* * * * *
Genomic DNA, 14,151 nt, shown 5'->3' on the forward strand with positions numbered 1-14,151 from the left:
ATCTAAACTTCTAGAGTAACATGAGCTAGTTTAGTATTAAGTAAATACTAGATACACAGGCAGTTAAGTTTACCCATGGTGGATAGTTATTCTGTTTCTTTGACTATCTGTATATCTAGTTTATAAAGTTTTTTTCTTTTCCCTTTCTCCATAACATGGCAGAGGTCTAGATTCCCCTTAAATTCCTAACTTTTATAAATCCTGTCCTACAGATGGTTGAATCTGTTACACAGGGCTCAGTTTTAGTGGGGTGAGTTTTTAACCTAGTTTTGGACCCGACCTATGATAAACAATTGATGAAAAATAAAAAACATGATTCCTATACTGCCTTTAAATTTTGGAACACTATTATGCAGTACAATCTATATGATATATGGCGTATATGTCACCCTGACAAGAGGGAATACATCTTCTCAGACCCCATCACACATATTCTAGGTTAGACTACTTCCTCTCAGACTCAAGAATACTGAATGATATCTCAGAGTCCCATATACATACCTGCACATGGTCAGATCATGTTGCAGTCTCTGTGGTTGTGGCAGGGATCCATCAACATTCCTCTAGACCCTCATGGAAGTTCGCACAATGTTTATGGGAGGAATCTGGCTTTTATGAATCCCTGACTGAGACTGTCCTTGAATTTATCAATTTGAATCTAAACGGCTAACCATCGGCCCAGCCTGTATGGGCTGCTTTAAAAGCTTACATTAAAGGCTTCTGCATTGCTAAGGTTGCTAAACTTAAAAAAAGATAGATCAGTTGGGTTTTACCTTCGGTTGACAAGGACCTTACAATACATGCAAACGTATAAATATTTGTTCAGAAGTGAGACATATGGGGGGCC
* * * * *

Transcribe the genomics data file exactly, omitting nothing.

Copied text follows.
Genomic DNA, 14,151 nt, shown 5'->3' on the forward strand with positions numbered 1-14,151 from the left:
ATCTAAACTTCTAGAGTAACATGAGCTAGTTTAGTATTAAGTAAATACTAGATACACAGGCAGTTAAGTTTACCCATGGTGGATAGTTATTCTGTTTCTTTGACTATCTGTATATCTAGTTTATAAAGTTTTTTTCTTTTCCCTTTCTCCATAACATGGCAGAGGTCTAGATTCCCCTTAAATTCCTAACTTTTATAAATCCTGTCCTACAGATGGTTGAATCTGTTACACAGGGCTCAGTTTTAGTGGGGTGAGTTTTTAACCTAGTTTTGGACCCGACCTATGATAAACAATTGATGAAAAATAAAAAACATGATTCCTATACTGCCTTTAAATTTTGGAACACTATTATGCAGTACAATCTATATGATATATGGCGTATATGTCACCCTGACAAGAGGGAATACATCTTCTCAGACCCCATCACACATATTCTAGGTTAGACTACTTCCTCTCAGACTCAAGAATACTGAATGATATCTCAGAGTCCCATATACATACCTGCACATGGTCAGATCATGTTGCAGTCTCTGTGGTTGTGGCAGGGATCCATCAACATTCCTCTAGACCCTCATGGAAGTTCGCACAATGTTTATGGGAGGAATCTGGCTTTTATGAATCCCTGACTGAGACTGTCCTTGAATTTATCAATTTGAATCTAAACGGCTAACCATCGGCCCAGCCTGTATGGGCTGCTTTAAAAGCTTACATTAAAGGCTTCTGCATTGCTAAGGTTGCTAAACTTAAAAAAAGATAGATCAGTTGGGTTTTACCTTCGGTTGACAAGGACCTTACAATACATGCAAACGTATAAATATTTGTTCAGAAGTGAGACATATGGGGGGCC